Accessible Question Types on a Touch-Screen Device: The Case of a Mobile Game App for Blind People

  • Barbara LeporiniEmail author
  • Eleonora Palmucci
Conference paper
Part of the Lecture Notes in Computer Science book series (LNCS, volume 10896)


This study investigates accessibility and usability via screen reader and gestures on touch-screen mobile devices. We specifically focus on interactive tasks performed to complete exercises, answer questionnaires or quizzes. These tools are frequently exploited for evaluation tests or in serious games. Single-choice, multiple-choice and matching questions may create difficulties when using gestures and screen readers to interact on a mobile device.

The aim of our study is (1) to gather information on interaction difficulties faced by blind people when answering questions on a mobile touch-screen device, and (2) to investigate possible solutions to overcome the detected accessibility and usability issues. For this purpose, a mobile app delivering an educational game has been developed in order to apply the proposed approach. The game includes the typical question types and exercises used in evaluation tests. Herein we first describe the main accessibility and usability issues reported by a group of visually-impaired people. Next, the game and its different exercises are introduced in order to illustrate the proposed solutions.


Accessibility Mobile interaction Visually-impaired users Mobile games 


  1. 1.
    Calvo, R., Iglesias, A., Moreno, L.: Accessibility barriers for users of screen readers in the Moodle learning content management system. Univ. Access Inf. Soc. 13(3), 315–327 (2014)CrossRefGoogle Scholar
  2. 2.
    Carvalho, L.P., Ferreira, L.P., Freire, A.P.: Accessibility evaluation of rich internet applications interface components for mobile screen readers. In: Proceedings of the 31st Annual ACM Symposium on Applied Computing, pp. 181–186. ACM (2016)Google Scholar
  3. 3.
    Google accessibility. Exploration by touch with Talkback.
  4. 4.
    Kane, S. Wobbrock, J.O., Ladner, R.E.: Usable gestures for blind people: understanding preference and performance. In: Proceedings of CHI 2011. ACM, New York (2011)Google Scholar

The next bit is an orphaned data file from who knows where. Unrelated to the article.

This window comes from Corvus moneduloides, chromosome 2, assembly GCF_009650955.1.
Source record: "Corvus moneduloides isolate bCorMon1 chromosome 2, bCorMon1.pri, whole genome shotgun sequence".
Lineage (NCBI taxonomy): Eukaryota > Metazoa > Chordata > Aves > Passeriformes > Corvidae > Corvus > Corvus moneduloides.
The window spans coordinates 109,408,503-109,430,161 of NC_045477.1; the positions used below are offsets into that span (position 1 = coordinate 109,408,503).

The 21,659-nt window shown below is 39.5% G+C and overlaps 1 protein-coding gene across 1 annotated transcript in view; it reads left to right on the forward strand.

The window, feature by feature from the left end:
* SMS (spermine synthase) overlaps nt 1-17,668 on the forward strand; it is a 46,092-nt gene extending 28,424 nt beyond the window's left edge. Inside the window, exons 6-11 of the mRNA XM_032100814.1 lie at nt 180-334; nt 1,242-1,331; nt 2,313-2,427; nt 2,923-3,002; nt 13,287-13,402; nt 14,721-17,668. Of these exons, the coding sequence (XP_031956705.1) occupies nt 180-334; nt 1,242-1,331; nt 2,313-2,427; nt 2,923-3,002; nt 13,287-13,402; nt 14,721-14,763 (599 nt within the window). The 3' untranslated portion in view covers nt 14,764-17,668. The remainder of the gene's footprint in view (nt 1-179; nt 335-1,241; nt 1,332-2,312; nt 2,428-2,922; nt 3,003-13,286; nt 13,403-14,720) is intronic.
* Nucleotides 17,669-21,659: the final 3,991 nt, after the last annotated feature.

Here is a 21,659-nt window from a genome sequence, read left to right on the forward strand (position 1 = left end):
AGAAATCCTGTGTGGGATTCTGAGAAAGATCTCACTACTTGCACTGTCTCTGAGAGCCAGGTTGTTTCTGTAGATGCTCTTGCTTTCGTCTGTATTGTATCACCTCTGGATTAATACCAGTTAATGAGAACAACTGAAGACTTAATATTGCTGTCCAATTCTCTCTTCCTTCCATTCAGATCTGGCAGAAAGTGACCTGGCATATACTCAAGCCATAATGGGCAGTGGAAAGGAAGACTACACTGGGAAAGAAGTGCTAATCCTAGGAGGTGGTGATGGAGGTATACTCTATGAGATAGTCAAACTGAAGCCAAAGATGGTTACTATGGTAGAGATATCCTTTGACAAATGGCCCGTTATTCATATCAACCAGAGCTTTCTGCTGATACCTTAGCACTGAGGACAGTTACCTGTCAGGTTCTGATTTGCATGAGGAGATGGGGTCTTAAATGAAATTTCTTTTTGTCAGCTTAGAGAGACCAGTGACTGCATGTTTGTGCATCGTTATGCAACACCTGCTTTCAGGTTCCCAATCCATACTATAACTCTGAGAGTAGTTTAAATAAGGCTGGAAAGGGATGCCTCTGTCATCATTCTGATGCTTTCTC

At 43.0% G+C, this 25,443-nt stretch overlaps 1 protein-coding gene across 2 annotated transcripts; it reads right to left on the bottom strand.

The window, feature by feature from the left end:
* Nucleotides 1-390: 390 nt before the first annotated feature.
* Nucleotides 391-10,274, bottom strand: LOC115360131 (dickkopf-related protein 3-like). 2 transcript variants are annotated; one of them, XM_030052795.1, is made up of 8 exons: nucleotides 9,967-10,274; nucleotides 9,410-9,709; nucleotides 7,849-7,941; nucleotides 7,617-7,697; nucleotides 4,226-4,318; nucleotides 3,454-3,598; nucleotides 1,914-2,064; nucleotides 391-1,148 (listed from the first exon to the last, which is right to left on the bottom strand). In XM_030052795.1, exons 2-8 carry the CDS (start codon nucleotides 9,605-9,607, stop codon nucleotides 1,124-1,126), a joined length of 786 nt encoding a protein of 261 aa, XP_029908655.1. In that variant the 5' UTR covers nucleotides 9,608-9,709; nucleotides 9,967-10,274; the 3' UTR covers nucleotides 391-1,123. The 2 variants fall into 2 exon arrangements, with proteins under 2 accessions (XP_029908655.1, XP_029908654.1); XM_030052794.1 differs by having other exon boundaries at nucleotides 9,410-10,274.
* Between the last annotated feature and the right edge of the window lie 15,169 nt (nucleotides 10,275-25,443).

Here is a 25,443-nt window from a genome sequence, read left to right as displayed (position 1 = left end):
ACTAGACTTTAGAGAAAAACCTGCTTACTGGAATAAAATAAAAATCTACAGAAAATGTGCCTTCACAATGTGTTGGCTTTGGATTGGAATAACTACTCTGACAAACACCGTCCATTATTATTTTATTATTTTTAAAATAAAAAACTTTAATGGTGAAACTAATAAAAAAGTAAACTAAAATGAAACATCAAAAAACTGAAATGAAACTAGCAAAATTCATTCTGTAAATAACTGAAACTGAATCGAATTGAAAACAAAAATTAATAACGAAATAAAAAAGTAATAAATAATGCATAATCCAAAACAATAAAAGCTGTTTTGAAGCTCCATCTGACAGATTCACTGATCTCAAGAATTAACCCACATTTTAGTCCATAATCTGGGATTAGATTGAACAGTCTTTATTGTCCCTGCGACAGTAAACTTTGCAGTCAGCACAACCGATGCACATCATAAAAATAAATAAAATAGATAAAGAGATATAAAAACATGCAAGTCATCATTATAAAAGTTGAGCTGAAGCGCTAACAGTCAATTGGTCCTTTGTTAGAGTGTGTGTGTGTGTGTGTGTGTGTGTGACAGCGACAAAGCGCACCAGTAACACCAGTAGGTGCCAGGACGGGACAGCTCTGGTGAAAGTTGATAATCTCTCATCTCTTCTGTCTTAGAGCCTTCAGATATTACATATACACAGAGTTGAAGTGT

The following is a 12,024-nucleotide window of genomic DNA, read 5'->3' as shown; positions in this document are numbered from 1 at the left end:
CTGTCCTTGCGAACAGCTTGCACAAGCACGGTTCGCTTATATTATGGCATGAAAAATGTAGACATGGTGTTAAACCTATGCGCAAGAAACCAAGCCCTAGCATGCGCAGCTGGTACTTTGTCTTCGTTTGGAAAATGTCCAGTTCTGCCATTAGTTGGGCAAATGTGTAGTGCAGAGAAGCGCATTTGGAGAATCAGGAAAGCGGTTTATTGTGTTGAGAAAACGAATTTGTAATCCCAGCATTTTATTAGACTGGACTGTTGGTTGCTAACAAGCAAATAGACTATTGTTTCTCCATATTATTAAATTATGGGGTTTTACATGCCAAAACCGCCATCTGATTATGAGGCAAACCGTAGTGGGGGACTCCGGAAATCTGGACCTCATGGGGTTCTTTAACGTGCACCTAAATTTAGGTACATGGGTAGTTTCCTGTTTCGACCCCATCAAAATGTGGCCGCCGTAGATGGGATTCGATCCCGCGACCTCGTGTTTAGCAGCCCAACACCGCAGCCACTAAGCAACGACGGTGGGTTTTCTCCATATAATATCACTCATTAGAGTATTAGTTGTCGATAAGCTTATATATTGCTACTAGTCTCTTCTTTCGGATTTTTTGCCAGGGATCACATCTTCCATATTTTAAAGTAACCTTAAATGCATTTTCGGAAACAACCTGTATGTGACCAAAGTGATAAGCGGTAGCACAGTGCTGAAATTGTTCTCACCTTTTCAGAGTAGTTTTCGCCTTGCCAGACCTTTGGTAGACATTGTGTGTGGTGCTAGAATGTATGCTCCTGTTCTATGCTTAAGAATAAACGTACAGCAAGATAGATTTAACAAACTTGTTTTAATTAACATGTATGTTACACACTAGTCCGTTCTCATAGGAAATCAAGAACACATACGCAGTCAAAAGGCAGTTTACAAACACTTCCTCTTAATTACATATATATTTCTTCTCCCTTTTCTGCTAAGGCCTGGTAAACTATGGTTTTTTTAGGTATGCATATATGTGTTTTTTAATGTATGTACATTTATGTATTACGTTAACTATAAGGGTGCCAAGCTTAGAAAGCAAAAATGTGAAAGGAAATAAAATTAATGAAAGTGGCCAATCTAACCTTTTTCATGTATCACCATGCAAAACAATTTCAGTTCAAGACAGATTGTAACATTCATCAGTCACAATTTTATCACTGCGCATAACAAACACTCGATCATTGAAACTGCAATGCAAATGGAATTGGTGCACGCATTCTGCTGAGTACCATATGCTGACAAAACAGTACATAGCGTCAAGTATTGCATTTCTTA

5. 5.
    Leporini, B., Palmucci, E.: A mobile educational game accessible to all, including screen reading users on a touch-screen device. In: Proceedings of the 16th World Conference on Mobile and Contextual Learning, p. 5. ACM, October 2017Google Scholar
  6. 6.
    Madsen, H.S.: Techniques in Testing. Oxford University Press, New York and Oxford, viii + 212 pp. (1983). ISBN 0-19-434132-1Google Scholar
  7. 7.
    Mi, N., Cavuoto, L.A., Benson, K., Smith-Jackson, T., Nussbaum, M.A.: A heuristic checklist for an accessible smartphone interface design. Univ. Access Inf. Soc. 13(4), 351–365 (2014)CrossRefGoogle Scholar
  8. 8.
    Park, K., Goh, T., So, H.J.: Toward accessible mobile application design: developing mobile application accessibility guidelines for people with visual impairment. In: Proceedings of HCI Korea, pp. 31–38. Hanbit Media, Inc., December 2014Google Scholar
  9. 9.
    Spiliotopoulos, D., Dalianis, A., Kouroupetroglou, G.: Accessibility driven design for policy argumentation modelling. In: Stephanidis, C., Antona, M. (eds.) UAHCI 2014. LNCS, vol. 8516, pp. 101–108. Springer, Cham (2014). Scholar
  10. 10.
    Yuan, B., Folmer, E., Harris, F.C.: Game accessibility: a survey. Univ. Access Inf. Soc. 10(1), 81–100 (2011)CrossRefGoogle Scholar
  11. 11.
    W3C, WAI, Accessible Rich Internet Applications (WAI-ARIA) 1.1. Recommendation, 14 December 2017.
  12. 12.
    W3C, WAI, Web Content Accessibility Guidelines 2.0, WCAG 2.0.

Copyright information

© Springer International Publishing AG, part of Springer Nature 2018

Authors and Affiliations

  1. 1.ISTI - CNRPisaItaly

Personalised recommendations